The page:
Moderator: Site Moderators
VijayPande wrote:In many ways, I think they are still several years behind us. If you take a look at the proteins they simulated, it's the systems we first folded several years ago (eg villin). The systems we're publishing now fold 1000x slower than villin and they would not be able to study the folding of those systems with their current approach. With that said, it's really neat to see what dedicated hardware can do and they've done very nice work.
PS I think it's wrong to say that this supercomputer has "set a protein folding record." I also don't think they claim that.
I wonder just how many Runs/Clones they ran to verify the statistical validity of the claim that this is always true, or just worked for the particular case(s) that they ran.The computer performed two types of simulations of well-studied systems: In the first, Anton's 100-microsecond simulations of the protein domain FiP35 show that the domain folds and unfolds in the same progression of steps each time—a surprise to some researchers.
See also http://folding.stanford.edu/English/Papers#ntoc4The second simulation involved a longer, one-millisecond study of the dynamics of the already folded protein bovine pancreatic trypsin inhibitor (BPTI), which explored the intricate motions of protein in water. Results were published in Science (2010, 330, 341).
Note that he carefully compares their system to other supercomputers, thereby excluding virtual supercomputers like FAH. That doesn't minimize what he has actually achieved but I still don't see that we have a scietific "record" for MD. Where did that work come from? Maybe I should remove it from the title.Anton was built solely for the purpose of molecular dynamics (MD) simulations of the behavior of large biological molecules. The machine, which was completed more than a year ago, stakes its claim to fame on its ability to perform lengthy simulations that aren't possible on current supercomputers. The new results mark the first significant test of Anton's prowess.
That's an extremely important statement. We have to keep reminding the FAH donors of what that means from the perspective of a Donor.MD simulations, which track the motions of every atom in a large molecule, are limited in their time scales by computer power and architecture. It can take months for a supercomputing system to simulate only tens of microseconds of a protein's dynamics. But many proteins fold on the millisecond time scale.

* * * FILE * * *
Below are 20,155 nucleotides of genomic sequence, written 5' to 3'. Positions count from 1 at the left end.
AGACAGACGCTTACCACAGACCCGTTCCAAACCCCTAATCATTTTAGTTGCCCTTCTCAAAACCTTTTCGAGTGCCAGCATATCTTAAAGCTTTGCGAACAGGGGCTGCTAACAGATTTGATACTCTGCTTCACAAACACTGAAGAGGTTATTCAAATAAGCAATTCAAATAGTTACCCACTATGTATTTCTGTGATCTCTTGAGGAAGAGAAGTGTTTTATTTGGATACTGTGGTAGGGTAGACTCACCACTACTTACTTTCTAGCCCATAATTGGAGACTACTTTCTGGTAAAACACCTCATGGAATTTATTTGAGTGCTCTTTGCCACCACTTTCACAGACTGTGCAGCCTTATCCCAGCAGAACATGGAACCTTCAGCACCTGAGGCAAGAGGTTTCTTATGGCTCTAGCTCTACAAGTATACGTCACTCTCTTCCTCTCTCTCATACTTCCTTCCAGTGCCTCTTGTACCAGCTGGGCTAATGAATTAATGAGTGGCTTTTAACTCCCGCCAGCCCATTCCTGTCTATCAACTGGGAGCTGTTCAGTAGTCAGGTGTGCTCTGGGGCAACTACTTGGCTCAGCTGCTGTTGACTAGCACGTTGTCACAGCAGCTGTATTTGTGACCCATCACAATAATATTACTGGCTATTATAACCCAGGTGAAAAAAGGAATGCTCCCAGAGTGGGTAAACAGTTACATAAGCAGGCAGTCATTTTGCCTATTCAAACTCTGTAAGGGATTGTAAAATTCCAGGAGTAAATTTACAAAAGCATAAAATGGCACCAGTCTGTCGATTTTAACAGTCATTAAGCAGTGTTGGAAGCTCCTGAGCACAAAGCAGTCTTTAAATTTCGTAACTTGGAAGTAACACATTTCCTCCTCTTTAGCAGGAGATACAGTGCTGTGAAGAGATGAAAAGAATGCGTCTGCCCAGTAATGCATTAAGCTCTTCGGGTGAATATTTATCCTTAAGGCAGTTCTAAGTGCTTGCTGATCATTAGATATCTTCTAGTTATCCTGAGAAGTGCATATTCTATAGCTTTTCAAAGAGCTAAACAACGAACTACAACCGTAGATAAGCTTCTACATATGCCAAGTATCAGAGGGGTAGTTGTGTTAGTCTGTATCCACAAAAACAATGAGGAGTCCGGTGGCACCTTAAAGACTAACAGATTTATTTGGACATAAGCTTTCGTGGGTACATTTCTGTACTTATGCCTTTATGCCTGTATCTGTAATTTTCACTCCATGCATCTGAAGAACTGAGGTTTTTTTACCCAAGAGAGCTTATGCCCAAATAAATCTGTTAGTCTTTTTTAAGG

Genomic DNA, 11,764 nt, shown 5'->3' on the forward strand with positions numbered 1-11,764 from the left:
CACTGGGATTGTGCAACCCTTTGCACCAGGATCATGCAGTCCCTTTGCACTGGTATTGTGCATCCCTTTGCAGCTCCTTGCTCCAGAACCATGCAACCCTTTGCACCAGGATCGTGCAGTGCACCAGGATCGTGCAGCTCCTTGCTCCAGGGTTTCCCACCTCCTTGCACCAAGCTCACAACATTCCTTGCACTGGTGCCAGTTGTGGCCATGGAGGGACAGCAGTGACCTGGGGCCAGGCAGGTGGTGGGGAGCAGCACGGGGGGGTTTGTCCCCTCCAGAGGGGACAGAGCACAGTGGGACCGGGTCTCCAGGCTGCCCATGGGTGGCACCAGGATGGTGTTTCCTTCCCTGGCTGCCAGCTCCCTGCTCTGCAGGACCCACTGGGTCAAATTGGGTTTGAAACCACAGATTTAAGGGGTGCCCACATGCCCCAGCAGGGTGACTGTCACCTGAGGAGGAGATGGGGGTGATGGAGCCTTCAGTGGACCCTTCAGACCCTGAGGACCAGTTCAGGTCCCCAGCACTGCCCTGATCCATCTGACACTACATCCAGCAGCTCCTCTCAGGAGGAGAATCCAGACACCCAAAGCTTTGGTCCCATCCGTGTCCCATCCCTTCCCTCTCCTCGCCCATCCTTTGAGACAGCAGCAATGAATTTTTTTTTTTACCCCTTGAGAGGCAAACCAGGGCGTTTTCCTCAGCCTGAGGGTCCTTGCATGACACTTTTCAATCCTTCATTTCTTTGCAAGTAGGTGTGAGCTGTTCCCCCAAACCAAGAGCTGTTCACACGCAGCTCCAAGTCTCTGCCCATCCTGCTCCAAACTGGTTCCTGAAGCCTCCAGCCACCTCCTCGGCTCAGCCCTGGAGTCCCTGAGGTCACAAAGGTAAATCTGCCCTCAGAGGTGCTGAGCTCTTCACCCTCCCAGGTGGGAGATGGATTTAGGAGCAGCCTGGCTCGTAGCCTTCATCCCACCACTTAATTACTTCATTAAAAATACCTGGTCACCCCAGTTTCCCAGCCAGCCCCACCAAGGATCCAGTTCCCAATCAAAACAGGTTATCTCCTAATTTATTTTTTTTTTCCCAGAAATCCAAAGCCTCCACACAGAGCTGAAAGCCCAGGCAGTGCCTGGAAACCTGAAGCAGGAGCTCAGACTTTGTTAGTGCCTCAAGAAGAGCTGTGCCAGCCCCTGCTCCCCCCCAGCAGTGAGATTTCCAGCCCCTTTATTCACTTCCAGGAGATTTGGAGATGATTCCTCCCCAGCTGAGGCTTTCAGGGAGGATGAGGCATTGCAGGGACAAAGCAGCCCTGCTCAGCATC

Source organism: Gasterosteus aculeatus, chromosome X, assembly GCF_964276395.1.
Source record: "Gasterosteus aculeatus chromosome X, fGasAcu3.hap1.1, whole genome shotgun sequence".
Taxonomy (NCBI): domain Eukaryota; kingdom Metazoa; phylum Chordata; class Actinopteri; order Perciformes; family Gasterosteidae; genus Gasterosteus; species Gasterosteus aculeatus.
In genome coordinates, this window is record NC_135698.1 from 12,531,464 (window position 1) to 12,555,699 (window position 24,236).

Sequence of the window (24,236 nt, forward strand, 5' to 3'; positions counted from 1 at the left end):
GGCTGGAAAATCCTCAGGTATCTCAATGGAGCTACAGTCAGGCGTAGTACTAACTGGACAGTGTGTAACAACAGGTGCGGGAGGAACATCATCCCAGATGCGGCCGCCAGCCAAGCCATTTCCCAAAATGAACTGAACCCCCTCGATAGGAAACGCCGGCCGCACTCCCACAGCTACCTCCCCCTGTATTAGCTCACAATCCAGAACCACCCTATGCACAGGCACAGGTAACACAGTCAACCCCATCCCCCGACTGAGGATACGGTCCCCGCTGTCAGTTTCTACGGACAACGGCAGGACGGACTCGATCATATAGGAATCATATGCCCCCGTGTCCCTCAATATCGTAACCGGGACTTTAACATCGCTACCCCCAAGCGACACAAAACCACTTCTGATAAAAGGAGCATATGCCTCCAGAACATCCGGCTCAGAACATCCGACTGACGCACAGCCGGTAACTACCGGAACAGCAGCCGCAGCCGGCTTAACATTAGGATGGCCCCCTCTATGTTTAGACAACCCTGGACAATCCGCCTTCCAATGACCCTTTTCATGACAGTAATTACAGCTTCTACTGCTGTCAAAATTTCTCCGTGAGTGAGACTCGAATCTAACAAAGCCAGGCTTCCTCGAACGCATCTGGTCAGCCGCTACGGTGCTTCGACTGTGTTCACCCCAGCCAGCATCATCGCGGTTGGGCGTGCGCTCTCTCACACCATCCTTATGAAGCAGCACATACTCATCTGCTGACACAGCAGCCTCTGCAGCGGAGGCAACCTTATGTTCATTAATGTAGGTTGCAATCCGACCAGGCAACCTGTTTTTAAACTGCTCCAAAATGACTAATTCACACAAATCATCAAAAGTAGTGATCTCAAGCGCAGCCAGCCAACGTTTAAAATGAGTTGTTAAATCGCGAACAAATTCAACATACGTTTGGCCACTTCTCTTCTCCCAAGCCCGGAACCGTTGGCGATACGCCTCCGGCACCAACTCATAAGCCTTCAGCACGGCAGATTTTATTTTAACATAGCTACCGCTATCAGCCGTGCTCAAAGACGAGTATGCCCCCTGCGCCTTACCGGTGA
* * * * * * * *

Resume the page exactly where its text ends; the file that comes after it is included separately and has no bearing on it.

Again comparing to current supercomputers.Anton, its creators report, is capable of performing millisecond-long simulations of systems containing tens of thousands of atoms in 100 days—100 times faster than with current supercomputers.
So it's hard for him to generate good statistics ... one Run/Clone at at time. If a protein folds correctly 99% of the time, FAH has to analyze enough different possible folding sequences to have some of them show up in the 1% ways that it might actually mis-fold.Once a simulation starts, it can't be adjusted. "You cannot change conditions on the fly; it has to be hands off," Schulten says. Only about 10% of protein-folding problems can be done this way, he adds.
Collaborating with FAH might be a benefit to both projects. In fact, all 45 might do well to collaborate. Presumably some of that happens at the scientific conferences that they attend.Recently, Shaw Research donated another Anton machine to the Pittsburgh Supercomputing Center for research use by universities and other nonprofit institutions through the National Resource for Biomedical Supercomputing.
Schulten's group is one of 45 that were allotted time on the machine by the National Science Foundation. His group began simulations last week, and "it's working very well," he says.
bruce wrote:That doesn't minimize what he has actually achieved but I still don't see that we have a scietific "record" for MD. Where did that work come from? Maybe I should remove it from the title.
Jorge1950 wrote:The WU processing ultra-large to Anton; It is undervalued.
I loved processing units Advanced. I was a mathematician and I liked the theme of the new methods.
But my productivity dropped to 40%, 100% original.
Be subvaloran in the extreme points of Advanced units. Perhaps it is the right policy, I do not know these details.
I retired from the Advanced WU to the CPU; and I would advise to withdraw. I am studying the case of WU to GPU, Advanced.
Users browsing this forum: No registered users and 1 guest